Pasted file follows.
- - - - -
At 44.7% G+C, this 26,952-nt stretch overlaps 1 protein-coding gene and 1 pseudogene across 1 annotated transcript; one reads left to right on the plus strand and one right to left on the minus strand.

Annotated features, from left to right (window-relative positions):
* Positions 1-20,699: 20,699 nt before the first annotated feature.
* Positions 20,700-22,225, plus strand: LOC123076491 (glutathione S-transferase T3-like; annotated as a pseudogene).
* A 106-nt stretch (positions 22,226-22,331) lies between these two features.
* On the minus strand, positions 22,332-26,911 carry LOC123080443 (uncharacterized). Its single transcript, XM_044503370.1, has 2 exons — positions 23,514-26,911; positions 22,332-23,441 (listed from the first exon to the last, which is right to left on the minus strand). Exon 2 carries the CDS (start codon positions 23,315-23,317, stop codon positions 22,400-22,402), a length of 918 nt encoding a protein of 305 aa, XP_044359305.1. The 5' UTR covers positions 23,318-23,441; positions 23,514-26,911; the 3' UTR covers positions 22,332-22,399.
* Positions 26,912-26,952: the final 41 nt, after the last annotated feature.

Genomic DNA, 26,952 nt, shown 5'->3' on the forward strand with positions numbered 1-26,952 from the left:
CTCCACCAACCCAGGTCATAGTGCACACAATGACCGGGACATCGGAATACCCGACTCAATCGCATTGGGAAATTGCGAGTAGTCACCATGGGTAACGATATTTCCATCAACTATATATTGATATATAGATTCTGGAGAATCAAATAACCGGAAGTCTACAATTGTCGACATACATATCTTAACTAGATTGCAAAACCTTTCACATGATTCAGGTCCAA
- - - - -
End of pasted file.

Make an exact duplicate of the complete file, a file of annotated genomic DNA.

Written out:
At 44.7% G+C, this 26,952-nt stretch overlaps 1 protein-coding gene and 1 pseudogene across 1 annotated transcript; one reads left to right on the plus strand and one right to left on the minus strand.

Annotated features, from left to right (window-relative positions):
* Positions 1-20,699: 20,699 nt before the first annotated feature.
* Positions 20,700-22,225, plus strand: LOC123076491 (glutathione S-transferase T3-like; annotated as a pseudogene).
* A 106-nt stretch (positions 22,226-22,331) lies between these two features.
* On the minus strand, positions 22,332-26,911 carry LOC123080443 (uncharacterized). Its single transcript, XM_044503370.1, has 2 exons — positions 23,514-26,911; positions 22,332-23,441 (listed from the first exon to the last, which is right to left on the minus strand). Exon 2 carries the CDS (start codon positions 23,315-23,317, stop codon positions 22,400-22,402), a length of 918 nt encoding a protein of 305 aa, XP_044359305.1. The 5' UTR covers positions 23,318-23,441; positions 23,514-26,911; the 3' UTR covers positions 22,332-22,399.
* Positions 26,912-26,952: the final 41 nt, after the last annotated feature.

Genomic DNA, 26,952 nt, shown 5'->3' on the forward strand with positions numbered 1-26,952 from the left:
CTCCACCAACCCAGGTCATAGTGCACACAATGACCGGGACATCGGAATACCCGACTCAATCGCATTGGGAAATTGCGAGTAGTCACCATGGGTAACGATATTTCCATCAACTATATATTGATATATAGATTCTGGAGAATCAAATAACCGGAAGTCTACAATTGTCGACATACATATCTTAACTAGATTGCAAAACCTTTCACATGATTCAGGTCCAA